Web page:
CrossRef Full Text | Google Scholar

22. Tsao M, Xu W, Sahgal A. A meta-analysis evaluating stereotactic radiosurgery, whole-brain radiotherapy, or both for patients presenting with a limited number of brain metastases. Cancer (2012) 118:2486–93. doi: 10.1002/cncr.26515

PubMed Abstract | CrossRef Full Text | Google Scholar

23. Taimur S, Edelman MJ. Treatment options for brain metastases inpatients with non-small-cell lung cancer. Curr Oncol Rep (2003) 5:342–6. doi: 10.1007/s11912-003-0077-8

PubMed Abstract | CrossRef Full Text | Google Scholar

24. Mulvenna P, Nankivell M, Barton R, Faivre-Finn C, Wilson P, McColl E, et al. Dexamethasone and supportive care with or without whole brain radiotherapy intreating patients with non-small cell lung cancer with brain metastasesunsuitable for resection or stereotactic radiotherapy (QUARTZ): results from a phase 3, non-inferiority, randomizedtrial. Lancet (2016) 388:2004–14. doi: 10.1016/S0140-6736(16)30825-X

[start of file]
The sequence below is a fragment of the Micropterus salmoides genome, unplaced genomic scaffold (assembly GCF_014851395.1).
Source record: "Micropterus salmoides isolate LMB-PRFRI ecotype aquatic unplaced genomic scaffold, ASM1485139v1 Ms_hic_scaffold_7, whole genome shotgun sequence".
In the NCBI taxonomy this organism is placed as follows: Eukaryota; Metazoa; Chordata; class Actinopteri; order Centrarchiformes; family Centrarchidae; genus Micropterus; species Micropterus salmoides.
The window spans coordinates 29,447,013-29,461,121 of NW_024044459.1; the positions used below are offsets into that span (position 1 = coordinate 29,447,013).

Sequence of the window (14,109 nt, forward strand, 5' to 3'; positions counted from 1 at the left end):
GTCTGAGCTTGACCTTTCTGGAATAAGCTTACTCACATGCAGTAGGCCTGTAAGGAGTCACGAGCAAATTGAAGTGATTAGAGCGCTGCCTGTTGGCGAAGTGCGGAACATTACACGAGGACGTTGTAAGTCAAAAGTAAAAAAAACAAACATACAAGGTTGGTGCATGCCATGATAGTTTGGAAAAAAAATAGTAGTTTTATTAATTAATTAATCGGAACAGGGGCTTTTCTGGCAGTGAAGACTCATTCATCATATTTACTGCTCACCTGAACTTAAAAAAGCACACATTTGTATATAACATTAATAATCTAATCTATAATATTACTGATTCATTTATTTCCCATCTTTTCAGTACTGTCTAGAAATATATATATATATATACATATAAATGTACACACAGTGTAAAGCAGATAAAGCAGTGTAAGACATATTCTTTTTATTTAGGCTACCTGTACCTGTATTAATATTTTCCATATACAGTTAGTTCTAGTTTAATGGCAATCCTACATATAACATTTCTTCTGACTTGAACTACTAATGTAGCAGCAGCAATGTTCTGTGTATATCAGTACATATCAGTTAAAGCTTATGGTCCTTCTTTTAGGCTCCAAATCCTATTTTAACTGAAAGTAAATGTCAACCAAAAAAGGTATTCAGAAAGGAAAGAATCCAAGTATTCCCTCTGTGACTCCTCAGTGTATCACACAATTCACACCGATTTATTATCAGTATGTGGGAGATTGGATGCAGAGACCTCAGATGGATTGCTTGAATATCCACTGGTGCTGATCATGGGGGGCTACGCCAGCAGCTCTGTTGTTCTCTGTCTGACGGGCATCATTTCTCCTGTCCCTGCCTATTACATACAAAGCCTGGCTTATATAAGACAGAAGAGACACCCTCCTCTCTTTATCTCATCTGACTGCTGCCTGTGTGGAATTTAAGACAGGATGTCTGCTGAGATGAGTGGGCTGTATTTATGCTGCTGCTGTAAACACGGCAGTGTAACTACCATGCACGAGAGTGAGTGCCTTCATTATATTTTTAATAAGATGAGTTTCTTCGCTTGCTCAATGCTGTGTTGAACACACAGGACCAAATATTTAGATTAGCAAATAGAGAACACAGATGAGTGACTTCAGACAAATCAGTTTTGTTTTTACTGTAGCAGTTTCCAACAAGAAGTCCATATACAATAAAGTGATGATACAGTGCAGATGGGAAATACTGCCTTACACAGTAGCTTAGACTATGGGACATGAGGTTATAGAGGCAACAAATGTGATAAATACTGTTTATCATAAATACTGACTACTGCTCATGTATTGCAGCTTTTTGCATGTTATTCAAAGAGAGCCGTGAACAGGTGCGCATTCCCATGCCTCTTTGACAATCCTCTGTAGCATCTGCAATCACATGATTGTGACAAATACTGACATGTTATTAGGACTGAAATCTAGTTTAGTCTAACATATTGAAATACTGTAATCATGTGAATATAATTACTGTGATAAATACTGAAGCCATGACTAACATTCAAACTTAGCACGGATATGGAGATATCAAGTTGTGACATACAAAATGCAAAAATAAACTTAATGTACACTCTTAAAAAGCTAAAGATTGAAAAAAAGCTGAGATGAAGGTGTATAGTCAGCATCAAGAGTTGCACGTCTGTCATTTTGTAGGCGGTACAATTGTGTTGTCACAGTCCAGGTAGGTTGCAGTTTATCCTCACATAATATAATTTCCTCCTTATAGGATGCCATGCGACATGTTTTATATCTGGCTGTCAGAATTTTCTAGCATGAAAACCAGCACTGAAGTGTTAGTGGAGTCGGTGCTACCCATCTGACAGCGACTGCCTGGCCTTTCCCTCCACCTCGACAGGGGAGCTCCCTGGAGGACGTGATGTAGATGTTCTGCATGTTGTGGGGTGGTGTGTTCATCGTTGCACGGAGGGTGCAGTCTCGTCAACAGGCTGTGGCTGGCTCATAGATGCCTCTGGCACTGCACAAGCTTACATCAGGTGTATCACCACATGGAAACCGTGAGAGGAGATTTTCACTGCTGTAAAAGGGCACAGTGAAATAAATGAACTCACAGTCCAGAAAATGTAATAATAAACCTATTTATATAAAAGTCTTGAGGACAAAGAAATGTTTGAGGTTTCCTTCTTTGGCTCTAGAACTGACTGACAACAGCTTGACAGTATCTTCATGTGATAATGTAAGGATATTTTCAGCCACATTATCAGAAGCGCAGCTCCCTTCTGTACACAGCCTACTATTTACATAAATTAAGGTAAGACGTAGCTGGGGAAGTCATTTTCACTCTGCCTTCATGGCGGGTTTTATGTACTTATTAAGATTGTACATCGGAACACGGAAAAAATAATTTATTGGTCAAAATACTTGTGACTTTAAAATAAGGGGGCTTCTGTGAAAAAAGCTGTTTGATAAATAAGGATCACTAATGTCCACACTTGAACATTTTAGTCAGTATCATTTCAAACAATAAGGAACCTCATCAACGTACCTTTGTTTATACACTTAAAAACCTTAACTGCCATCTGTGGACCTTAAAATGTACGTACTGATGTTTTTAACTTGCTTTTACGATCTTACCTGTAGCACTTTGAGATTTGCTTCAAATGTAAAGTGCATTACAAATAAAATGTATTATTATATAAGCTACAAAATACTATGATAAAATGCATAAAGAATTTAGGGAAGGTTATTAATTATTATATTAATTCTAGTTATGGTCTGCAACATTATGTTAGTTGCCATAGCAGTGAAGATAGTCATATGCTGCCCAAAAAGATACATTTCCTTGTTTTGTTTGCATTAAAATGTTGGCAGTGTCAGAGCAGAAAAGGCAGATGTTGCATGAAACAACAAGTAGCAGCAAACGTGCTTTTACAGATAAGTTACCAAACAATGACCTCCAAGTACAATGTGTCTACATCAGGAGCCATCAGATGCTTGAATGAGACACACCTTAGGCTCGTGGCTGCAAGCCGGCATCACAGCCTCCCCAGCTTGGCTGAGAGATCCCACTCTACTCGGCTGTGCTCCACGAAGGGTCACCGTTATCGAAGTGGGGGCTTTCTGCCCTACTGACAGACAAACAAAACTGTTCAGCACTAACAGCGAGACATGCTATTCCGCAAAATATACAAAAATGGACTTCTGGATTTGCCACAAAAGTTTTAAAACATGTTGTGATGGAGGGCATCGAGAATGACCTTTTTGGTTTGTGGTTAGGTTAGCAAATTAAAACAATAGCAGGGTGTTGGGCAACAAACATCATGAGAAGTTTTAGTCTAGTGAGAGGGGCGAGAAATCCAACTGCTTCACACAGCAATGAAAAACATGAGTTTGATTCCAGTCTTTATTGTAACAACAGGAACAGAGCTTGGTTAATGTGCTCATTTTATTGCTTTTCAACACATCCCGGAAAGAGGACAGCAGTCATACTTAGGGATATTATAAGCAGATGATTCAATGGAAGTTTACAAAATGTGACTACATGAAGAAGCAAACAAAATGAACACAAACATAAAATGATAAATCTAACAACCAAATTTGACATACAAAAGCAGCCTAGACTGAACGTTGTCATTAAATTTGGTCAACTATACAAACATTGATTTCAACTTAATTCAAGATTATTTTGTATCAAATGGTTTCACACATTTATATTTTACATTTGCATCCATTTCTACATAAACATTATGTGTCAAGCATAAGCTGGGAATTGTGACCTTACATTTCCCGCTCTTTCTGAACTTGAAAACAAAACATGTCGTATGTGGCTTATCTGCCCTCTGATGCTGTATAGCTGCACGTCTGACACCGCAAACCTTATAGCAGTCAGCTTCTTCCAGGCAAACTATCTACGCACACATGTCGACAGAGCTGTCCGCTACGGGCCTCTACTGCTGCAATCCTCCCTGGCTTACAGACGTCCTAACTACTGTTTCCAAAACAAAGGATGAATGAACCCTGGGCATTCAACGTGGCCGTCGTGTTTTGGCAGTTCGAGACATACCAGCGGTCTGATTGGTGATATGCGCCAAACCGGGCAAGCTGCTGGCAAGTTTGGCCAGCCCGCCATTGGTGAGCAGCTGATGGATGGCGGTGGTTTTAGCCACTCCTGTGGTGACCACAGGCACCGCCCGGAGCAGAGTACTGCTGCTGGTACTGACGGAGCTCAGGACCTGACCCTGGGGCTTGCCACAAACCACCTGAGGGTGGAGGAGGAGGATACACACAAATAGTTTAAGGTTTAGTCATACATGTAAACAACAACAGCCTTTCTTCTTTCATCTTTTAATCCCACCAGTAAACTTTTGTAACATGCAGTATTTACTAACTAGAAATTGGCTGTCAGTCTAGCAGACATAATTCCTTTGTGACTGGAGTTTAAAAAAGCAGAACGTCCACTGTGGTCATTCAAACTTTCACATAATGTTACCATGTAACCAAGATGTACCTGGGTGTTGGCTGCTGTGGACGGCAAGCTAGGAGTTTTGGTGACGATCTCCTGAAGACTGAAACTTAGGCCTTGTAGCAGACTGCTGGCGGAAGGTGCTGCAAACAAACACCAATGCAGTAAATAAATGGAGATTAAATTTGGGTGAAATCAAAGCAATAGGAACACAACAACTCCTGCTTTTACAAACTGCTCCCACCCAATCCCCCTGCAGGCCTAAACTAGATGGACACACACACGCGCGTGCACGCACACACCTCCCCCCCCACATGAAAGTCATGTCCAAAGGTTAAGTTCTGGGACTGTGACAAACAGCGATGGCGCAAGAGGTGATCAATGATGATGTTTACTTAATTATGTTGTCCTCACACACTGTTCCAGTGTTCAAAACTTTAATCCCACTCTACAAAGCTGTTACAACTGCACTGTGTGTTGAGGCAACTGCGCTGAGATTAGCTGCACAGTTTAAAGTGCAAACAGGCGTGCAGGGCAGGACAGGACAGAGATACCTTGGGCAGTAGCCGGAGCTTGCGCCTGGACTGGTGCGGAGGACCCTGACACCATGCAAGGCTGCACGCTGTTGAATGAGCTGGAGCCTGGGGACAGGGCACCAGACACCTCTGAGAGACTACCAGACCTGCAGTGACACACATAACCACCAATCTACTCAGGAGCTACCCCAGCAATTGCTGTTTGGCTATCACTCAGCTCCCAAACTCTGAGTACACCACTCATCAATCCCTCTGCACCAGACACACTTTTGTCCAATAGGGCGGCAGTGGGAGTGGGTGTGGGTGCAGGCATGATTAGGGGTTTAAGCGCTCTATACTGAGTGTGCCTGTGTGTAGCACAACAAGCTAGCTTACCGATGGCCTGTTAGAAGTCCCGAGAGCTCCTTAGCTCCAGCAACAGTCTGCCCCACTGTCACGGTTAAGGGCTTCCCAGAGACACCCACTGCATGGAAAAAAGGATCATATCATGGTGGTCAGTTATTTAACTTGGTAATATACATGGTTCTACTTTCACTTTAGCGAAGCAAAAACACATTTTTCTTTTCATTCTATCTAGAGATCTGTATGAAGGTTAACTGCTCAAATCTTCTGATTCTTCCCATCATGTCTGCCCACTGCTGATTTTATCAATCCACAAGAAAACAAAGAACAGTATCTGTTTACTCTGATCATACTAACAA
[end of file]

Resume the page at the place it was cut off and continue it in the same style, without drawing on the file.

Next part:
PubMed Abstract | CrossRef Full Text | Google Scholar

25. Silvestri GA, Gould MK, Margolis ML, Tanoue LT, McCrory D, Toloza E, et al. Noninvasive staging of non-small cell lung cancer: ACCP evidenced-based clinical practice guidelines. Chest (2007) 132(3 suppl):178S–201. doi: 10.1378/chest.07-1360

PubMed Abstract | CrossRef Full Text | Google Scholar

26. Yokoi K, Kamiya N, Matsuguma H, Machida S, Hirose T, Mori K, et al. Detection of brain metastasis in potentially operable non-small cell lung cancer: a comparison of CT and MRI. Chest (1999) 115:714–9. doi: 10.1378/chest.115.3.714

PubMed Abstract | CrossRef Full Text | Google Scholar

27. Oh Y, Taylor S, Bekele BN, Debnam JM, Allen PK, Suki D, et al. Number of metastatic sites is a strong predictor of survival in patients with nonsmall cell lung cancer with or without brain metastases. Cancer (2009) 115(13):2930–8. doi: 10.1002/cncr.24333

PubMed Abstract | CrossRef Full Text | Google Scholar

28. Liubota R, Cheshuk V, Vereshchako R, Zotov O, Zaichuk V, Anikusko N, et al. The impact of locoregional treatment on survival of patients with primary metastatic breast cancer. Exp Oncol (2017) 39(1):75–7. doi: 10.31768/2312-8852.2017.39(1):75-77

PubMed Abstract | CrossRef Full Text | Google Scholar

29. Gui C, Chintalapati N, Hales RK, Voong KR, Sair HI, Grimm J, et al. A prospective evaluation of whole brain volume loss and neurocognitive decline following hippocampal-sparing prophylactic cranial irradiation for limited-stage small-cell lung cancer. J Neuro Oncol (2019) 144(2):351–8. doi: 10.1007/s11060-019-03235-7